training center for undergraduate students in genetics, cell biology, microbiology and for students conducting independent research projects in molecular genetics.
According to Farrington, technological advances in molecular biology are evolving at such an unprecedented rate that the traditional boundaries in biology are breaking down and forcing an integrated approach in biological research. Two of the most recent technological advances are real-time PCR and DNA microarray techniques.
Langwell joins Black Hills
State as a visiting professor - top
Kathy Langwell, a health economist who has over 25 years of experience in designing and conducting health policy and health services research, has joined Black Hills State University as a visiting assistant professor in the College of Business and Technology.
Langwell will participate in research on American Indian health disparities issues in association with three major grants that have been awarded to BHSU. As co-principal investigator for Project EXPORT: Health Disparities Research with American Indian Tribes in Montana and Wyoming (OMHHD/NIH/DHHS), Langwell is conducting research on American Indian health disparities and on the organization and financing of Indian health care systems.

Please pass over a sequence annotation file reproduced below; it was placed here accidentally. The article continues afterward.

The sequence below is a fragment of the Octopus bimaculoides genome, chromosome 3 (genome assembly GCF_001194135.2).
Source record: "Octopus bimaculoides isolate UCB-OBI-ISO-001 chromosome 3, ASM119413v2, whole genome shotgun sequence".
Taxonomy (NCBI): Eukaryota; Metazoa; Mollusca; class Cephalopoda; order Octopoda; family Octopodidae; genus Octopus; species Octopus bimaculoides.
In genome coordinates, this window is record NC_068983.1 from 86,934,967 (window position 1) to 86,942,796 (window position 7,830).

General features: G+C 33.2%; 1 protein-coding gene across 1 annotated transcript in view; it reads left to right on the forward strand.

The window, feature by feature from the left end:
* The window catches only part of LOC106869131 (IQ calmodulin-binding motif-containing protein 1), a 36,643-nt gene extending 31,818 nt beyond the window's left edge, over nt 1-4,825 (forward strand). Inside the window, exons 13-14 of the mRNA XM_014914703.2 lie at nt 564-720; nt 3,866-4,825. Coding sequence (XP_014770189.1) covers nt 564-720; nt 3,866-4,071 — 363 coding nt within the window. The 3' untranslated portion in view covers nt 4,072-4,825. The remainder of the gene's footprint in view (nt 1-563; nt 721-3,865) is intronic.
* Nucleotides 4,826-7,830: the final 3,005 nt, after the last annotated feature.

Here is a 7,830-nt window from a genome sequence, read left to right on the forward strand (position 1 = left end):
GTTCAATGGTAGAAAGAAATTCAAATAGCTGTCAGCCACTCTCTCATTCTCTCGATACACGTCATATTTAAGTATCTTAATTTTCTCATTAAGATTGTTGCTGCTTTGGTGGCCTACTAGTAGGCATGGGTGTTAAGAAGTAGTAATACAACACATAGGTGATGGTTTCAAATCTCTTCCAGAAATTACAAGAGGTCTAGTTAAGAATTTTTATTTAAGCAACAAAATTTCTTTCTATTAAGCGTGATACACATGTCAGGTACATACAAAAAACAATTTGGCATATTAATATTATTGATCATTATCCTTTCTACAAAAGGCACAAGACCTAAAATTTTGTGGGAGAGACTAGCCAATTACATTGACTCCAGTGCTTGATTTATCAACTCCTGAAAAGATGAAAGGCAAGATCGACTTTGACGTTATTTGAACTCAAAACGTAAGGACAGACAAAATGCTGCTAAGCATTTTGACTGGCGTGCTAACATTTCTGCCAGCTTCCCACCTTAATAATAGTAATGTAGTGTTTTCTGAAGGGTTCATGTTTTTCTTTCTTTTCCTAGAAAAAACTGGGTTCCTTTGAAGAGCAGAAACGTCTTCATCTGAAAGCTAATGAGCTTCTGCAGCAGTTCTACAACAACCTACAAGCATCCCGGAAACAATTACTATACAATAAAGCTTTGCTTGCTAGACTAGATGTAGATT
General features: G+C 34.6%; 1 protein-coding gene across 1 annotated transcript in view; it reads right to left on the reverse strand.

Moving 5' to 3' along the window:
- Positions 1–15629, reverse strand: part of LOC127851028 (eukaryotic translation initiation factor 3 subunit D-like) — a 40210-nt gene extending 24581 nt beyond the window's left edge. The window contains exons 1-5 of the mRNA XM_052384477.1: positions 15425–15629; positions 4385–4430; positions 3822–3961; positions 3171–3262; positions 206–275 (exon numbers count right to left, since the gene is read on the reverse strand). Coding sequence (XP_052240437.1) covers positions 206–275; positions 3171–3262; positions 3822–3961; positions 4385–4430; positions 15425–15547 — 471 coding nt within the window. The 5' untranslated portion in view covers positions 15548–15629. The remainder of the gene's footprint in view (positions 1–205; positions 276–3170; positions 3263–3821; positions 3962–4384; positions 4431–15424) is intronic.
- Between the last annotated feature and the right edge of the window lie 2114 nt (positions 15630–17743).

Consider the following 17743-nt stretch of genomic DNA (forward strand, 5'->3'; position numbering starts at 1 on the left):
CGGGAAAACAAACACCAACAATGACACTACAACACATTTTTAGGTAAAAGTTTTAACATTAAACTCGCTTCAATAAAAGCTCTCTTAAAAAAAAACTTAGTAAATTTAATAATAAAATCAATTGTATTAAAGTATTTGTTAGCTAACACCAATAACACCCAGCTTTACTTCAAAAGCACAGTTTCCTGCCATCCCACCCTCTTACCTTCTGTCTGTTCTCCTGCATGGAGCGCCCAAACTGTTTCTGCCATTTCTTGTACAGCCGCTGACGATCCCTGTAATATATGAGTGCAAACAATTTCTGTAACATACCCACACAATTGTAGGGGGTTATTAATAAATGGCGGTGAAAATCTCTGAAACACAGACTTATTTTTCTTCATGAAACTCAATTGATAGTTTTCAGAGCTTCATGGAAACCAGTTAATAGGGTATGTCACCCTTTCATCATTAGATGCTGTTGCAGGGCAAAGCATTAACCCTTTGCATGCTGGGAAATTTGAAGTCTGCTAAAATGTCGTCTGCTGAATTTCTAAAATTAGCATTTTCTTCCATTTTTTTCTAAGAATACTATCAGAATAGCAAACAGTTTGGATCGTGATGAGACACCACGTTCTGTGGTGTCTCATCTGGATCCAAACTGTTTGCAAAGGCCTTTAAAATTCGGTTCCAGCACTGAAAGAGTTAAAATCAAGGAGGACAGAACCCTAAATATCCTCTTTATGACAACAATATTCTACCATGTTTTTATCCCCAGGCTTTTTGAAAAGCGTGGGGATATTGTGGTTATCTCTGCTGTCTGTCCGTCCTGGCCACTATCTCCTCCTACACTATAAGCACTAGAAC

Langwell is serving as evaluation task leader for “Building Community Supports for Diabetes Management for Montana-Wyoming Indian Tribes” which is a Robert Wood Johnson Foundation grant under subcontract to the Montana-Wyoming Tribal Leaders Council.
Langwell will also serve as co-principal investigator for a new grant to develop research infrastructure and conduct research to reduce health disparities of American Indians for which BHSU is a subgrantee to the Montana-Wyoming Tribal Leaders Council.
“We are fortunate to have someone with Kathy’s extensive background in health services administration working with us,” said Dan Farrington, BHSU vice president for academic affairs. “Her knowledge and experience will greatly benefit the university.”
Langwell’s prior experience encompasses federal government, foundation, and both non-profit and corporate research organizations. She served as deputy assistant director for health for the U.S. Congressional Budget Office from 1989 to 1993. She was responsible for directing a staff of 10 economists and statisticians who conducted research on health policy alternatives, including health reform proposals and Medicare and Medicaid payment levels. She also served as a resource to members of Congress and their staff on a wide variety of health care financing and delivery issues.